How Did The Translation Of The Bible Into English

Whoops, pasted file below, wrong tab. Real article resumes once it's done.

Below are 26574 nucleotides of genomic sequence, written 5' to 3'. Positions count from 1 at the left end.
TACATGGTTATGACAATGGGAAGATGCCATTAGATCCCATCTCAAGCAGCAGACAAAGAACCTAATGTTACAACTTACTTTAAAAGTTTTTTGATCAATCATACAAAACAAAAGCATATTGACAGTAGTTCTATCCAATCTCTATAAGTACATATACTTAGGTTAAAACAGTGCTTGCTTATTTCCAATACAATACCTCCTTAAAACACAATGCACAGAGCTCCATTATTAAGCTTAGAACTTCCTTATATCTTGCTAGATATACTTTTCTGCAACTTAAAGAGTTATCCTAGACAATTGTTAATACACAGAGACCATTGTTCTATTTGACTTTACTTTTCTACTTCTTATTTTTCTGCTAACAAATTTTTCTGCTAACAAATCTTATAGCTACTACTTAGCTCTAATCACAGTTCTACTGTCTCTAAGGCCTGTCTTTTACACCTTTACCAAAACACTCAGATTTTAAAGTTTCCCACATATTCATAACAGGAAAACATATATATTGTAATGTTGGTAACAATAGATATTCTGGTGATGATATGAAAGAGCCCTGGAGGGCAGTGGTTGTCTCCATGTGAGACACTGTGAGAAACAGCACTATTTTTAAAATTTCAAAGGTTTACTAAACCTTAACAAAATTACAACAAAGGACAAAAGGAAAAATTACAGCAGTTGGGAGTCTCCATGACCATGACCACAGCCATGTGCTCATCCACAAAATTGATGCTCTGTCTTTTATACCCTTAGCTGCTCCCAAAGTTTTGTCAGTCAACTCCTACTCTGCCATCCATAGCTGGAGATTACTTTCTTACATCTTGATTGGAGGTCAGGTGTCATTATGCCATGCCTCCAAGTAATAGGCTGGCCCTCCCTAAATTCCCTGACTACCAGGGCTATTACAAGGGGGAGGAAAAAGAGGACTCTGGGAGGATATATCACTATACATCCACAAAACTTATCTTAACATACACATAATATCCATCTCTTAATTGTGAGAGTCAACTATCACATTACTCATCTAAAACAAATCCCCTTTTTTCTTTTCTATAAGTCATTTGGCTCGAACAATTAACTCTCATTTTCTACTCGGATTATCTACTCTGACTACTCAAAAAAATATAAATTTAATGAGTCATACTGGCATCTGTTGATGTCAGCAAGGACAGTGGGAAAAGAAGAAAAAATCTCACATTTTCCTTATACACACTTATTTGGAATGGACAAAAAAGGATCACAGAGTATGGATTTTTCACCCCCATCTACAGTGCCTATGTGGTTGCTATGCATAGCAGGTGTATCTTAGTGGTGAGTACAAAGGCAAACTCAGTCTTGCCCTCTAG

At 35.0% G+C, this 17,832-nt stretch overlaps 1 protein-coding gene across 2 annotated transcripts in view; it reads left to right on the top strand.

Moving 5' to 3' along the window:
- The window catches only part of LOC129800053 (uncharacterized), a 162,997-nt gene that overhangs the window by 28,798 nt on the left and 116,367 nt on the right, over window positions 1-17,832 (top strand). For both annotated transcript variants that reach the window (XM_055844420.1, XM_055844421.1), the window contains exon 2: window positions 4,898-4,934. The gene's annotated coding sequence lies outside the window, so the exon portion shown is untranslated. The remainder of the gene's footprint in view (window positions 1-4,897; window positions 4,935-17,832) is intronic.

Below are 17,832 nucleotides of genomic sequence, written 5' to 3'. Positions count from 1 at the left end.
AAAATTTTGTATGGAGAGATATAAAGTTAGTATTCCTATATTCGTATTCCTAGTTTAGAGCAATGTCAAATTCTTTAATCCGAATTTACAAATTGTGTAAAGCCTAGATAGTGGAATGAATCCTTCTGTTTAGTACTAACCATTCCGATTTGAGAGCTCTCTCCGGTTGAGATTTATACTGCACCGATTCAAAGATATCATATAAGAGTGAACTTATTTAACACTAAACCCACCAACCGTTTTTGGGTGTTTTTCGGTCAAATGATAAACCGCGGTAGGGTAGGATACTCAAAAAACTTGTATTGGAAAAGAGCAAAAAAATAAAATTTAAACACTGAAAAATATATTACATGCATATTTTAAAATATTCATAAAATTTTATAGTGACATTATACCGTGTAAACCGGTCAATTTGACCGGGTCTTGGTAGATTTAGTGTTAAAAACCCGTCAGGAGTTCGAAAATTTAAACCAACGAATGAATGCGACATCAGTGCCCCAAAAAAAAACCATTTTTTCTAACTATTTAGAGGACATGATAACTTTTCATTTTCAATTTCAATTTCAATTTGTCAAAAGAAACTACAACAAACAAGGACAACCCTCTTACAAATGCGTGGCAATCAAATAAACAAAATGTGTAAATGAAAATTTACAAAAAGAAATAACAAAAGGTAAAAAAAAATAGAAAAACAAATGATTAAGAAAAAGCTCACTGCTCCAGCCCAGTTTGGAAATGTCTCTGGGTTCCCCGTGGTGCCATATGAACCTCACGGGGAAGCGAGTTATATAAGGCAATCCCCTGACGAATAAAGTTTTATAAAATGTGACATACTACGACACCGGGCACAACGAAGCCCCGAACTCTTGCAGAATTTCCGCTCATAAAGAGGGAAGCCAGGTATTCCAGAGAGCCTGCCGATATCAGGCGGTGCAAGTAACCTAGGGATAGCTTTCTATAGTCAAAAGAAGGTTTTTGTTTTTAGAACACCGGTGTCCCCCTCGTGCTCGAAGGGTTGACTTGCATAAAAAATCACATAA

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How did the translation of the Bible into English affect the English Language? The Bible was first translated into English in the mid 1380’s. This bible was known as the Wycliffe Bible as it was John Wycliffe’s idea to translate it. He believed that people should be able to understand the bible for which the other language options were Hebrew, Greek and Latin. John Wycliffe was an Oxford scholar, professor and theologian. He translated the New Testament into English from the Latin Vulgate—an early fifth century version of the Bible in Latin. The Old Testament was translated by his friend Nicholas Hereford. It is not certain whether Wycliffe translated the whole of the New Testament by himself, so the New Testament is only attributed to him. His ideas however weren’t accepted by the Pope who became extremely infuriated by his teachings and translations. The first authorized version of the bible was the Great Bible in the 1530’s. How has the meaning of some Religious terms changed or developed? The term “pagan” originates from the Latin word paganus. Paganus, as an adjective meant, “rural”, “rustic” or “of the country”. While as a noun, it used to mean “country dweller, villager”. When it was used as a colloquial term, the meaning of the word would be quite similar to the word “bumpkin” or “hillbilly”. Christians used this word to refer to the country folk who were slow at picking up on Christianity and still followed the Greek state religion. Due to this, the word “pagan” in the English language refers to people who are not Christian, Muslim or Jew. But, all pagan religions are strongly dedicated to the profound love and respect for the earth and for all life. Even in Latin, the word had changed its meaning when used colloquially. Latin may be a dead language, meaning that it has ceased to change for a long time, but still had its colloquial words at the time.
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